This in itself has worked against the needed restructuring of capital, because money capital that should have gone to productive investment, has instead simply gone into gambling in these markets. Why would you go to the trouble of setting up a company and producing something, if instead you thought you could simply buy the shares of some existing company, and whether it was good or bad, the price of those shares would rise by 10% a year, or as happened with the Tech Bubble, by 70% a year?! Why would you invest in producing something, if you could buy a house, whose price would double every four years?

UK house prices ballooned in the 1980's, on the back
of Thatcher's huge money printing, and financial
 deregulation.  But like all such bubbles, it burst.  In 1990,
UK house prices fell by 40% in just a few months.
And, in the US and UK that was the lesson that was learned. A lot of manufacturing disappeared to low wage economies, where big profits could be made, but instead of investing in new high value production, money capital went into gambling, and blew up asset price bubbles, that were all the more unreal because the productive assets that underlay them were becoming increasingly decayed, and unprofitable. That essentially is the condition with many of these zombie companies today, they are decayed, inefficient, and unprofitable kept alive in their zombified form only by artificially low interest rates, and the low wages, and poor conditions of their workers.  But, as Marx had identified, it was not the skill of the individual Capitalist, or their ability to buy low and sell high, that was the source of profits.  Profits did not come from underpaying workers.  That was merely how it appeared to the small capitalist.  For the Big Capitalist the real situation became more apparent from the fact that they could often make even bigger profits, when their workers were better paid, and enjoyed better conditions.  As Marx shows the real source of profit is the fact that Labour creates a higher value than is required for the reproduction of Labour Power.  The higher the Value created by Labour the more profit, even if wages and conditions improve.  That is why the only solution was via a restructuring of Capital into higher value production.

Another reason this restructuring did not occur, was that some sections of Big Capital were so big that they could live for a long time off the size of their balance sheet. Companies, like GM and Ford, for years, made losses on every car they sold. They could continue doing that hoping that things would eventually turn around, because they had big enough balance sheets to simply draw down their cash, or borrow when needed. But, these companies also used the option of turning to investment in money capital. GM established GMAC, and GE set up GE Capital, as financial services companies initially providing consumer credit for their customers, but then expanding into all sorts of credit provision including mortgages. For a long time GM, was able to cover the losses in producing cars from its profits from GMAC.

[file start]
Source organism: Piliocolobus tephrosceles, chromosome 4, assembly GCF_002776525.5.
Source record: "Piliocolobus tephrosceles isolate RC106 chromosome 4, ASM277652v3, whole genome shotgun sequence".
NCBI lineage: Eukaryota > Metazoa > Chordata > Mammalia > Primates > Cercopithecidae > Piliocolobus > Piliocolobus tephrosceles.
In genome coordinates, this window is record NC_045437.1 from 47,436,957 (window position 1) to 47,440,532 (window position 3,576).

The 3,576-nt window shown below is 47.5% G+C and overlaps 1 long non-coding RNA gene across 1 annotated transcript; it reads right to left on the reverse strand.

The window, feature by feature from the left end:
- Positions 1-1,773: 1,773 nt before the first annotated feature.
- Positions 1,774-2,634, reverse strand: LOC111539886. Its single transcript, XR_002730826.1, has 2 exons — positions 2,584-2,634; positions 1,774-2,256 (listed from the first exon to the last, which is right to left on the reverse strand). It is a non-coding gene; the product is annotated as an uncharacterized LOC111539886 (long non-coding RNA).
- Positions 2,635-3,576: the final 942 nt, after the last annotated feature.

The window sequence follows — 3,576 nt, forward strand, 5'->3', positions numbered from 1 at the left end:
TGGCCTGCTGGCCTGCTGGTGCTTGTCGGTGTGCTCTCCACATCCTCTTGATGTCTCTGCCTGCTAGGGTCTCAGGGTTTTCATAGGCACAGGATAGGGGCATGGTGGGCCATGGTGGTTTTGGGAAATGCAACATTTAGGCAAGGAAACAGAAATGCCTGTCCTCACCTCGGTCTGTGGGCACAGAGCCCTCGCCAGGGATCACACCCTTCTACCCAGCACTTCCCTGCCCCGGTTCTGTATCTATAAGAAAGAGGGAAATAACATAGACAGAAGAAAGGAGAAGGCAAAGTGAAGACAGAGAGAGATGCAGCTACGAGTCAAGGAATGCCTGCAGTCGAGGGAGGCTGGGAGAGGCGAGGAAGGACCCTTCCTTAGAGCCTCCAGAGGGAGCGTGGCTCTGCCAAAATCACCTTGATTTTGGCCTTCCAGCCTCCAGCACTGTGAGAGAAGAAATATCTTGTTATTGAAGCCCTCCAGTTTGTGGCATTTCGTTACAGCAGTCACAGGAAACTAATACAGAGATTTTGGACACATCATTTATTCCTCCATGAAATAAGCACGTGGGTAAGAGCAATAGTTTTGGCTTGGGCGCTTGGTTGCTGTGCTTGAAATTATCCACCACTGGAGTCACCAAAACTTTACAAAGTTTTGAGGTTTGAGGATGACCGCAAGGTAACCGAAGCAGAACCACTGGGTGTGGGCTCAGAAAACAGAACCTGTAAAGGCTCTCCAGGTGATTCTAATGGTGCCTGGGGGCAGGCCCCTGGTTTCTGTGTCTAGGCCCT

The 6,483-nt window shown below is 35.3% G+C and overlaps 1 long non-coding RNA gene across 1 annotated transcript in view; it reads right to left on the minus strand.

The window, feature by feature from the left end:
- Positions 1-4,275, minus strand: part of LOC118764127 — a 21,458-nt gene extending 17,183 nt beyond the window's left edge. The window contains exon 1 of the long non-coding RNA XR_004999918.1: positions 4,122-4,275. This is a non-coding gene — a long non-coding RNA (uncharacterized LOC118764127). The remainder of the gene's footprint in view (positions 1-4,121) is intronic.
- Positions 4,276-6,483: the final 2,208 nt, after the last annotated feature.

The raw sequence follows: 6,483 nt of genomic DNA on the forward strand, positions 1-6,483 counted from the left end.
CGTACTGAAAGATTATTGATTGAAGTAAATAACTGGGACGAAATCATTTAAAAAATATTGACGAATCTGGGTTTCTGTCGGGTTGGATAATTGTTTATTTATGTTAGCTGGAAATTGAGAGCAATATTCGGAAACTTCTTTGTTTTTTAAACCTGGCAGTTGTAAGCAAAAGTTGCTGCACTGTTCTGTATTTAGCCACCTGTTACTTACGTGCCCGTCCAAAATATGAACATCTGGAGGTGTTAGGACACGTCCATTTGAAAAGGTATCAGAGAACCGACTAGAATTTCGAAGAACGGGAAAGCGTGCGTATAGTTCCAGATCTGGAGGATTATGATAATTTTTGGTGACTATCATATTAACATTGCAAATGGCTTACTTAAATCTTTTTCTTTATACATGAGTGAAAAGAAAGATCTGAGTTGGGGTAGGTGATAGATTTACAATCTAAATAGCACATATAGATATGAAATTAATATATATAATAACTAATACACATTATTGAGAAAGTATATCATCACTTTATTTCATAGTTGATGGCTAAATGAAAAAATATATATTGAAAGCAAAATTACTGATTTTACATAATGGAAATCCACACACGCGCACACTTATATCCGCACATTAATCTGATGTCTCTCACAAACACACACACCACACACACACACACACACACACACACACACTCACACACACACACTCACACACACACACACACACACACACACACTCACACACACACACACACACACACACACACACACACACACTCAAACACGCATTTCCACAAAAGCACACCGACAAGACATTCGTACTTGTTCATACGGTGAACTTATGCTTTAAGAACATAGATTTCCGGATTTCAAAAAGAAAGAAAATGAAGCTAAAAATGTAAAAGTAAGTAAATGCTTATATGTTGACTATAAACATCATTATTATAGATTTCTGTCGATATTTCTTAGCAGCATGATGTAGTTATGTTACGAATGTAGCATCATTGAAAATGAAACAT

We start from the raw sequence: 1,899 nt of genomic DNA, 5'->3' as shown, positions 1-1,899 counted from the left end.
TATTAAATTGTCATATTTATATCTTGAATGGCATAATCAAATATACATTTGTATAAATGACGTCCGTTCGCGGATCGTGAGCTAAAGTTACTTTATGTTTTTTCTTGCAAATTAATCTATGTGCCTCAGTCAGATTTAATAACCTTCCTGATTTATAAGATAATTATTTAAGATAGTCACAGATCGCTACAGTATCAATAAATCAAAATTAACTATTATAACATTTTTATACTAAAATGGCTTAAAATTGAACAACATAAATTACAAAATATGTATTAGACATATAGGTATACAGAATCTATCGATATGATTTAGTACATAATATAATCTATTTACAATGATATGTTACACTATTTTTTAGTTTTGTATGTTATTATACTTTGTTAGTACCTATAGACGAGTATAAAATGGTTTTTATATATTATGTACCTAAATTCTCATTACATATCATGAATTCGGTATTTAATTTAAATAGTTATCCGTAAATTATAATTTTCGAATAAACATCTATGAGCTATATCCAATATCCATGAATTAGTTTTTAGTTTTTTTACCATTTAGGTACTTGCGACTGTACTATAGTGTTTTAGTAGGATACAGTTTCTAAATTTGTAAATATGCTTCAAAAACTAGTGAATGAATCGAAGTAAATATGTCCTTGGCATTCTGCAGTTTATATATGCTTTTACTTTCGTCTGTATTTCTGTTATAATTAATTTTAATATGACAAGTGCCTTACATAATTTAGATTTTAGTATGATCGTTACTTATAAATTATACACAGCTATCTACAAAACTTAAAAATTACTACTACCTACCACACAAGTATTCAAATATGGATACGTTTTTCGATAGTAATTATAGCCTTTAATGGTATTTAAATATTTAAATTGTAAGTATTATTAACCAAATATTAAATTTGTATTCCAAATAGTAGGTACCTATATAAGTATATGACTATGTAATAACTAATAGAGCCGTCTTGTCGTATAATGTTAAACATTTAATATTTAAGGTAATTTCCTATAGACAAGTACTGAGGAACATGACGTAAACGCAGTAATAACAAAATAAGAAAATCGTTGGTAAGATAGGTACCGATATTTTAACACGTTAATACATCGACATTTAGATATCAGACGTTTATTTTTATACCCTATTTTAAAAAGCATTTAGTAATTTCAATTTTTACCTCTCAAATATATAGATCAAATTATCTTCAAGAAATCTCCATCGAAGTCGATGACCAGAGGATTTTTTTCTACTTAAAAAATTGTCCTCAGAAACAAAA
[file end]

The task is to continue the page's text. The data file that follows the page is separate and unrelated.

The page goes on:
But, perhaps the main reason for that restructuring not occurring was the natural operation of the Long Wave itself. That is that in the 1980's, as during the 1920's and early 1930's, there were simply not enough new types of high value production for capital to move into. In the 1980's the micro chip had begun to enter devices, but the personal computer was a novelty owned by only a small number. The main devices at the time were video games consoles like the Atari. I bought my first personal computer in 1985, but that was because I had just become self-employed as a management and IT Consultant. It cost £500, which was a lot for that time, and yet had just 512 k of RAM! The only mobile phones of the time were like house bricks. It was only in the later 1990's, as more and more devices, especially the introduction of mobile devices, and the Internet, were introduced, that the required critical mass existed to provide the basis of the new Long Wave Boom, after 1999.

So, Capital went into gambling, and also into those areas that could share in the now high volumes of profits being created in China and elsewhere. On the one hand Money Capital expanded massively, providing financial services for these new Asian capitals, and dealing with the huge volumes of financial transactions. On the other, Merchant Capital expanded massively establishing more and more cathedrals to retail, that sold the products of that Asian capital, and shared in the profits it created.

The provision of massive amounts of money printing to keep interest rates at unsustainably low levels to keep these zombie companies going, is a form of corporate welfarism. But, the zombified economy depends on welfarism much more than that. I will demonstrate that in Part 3.

Back To Part 1

Forward To Part 3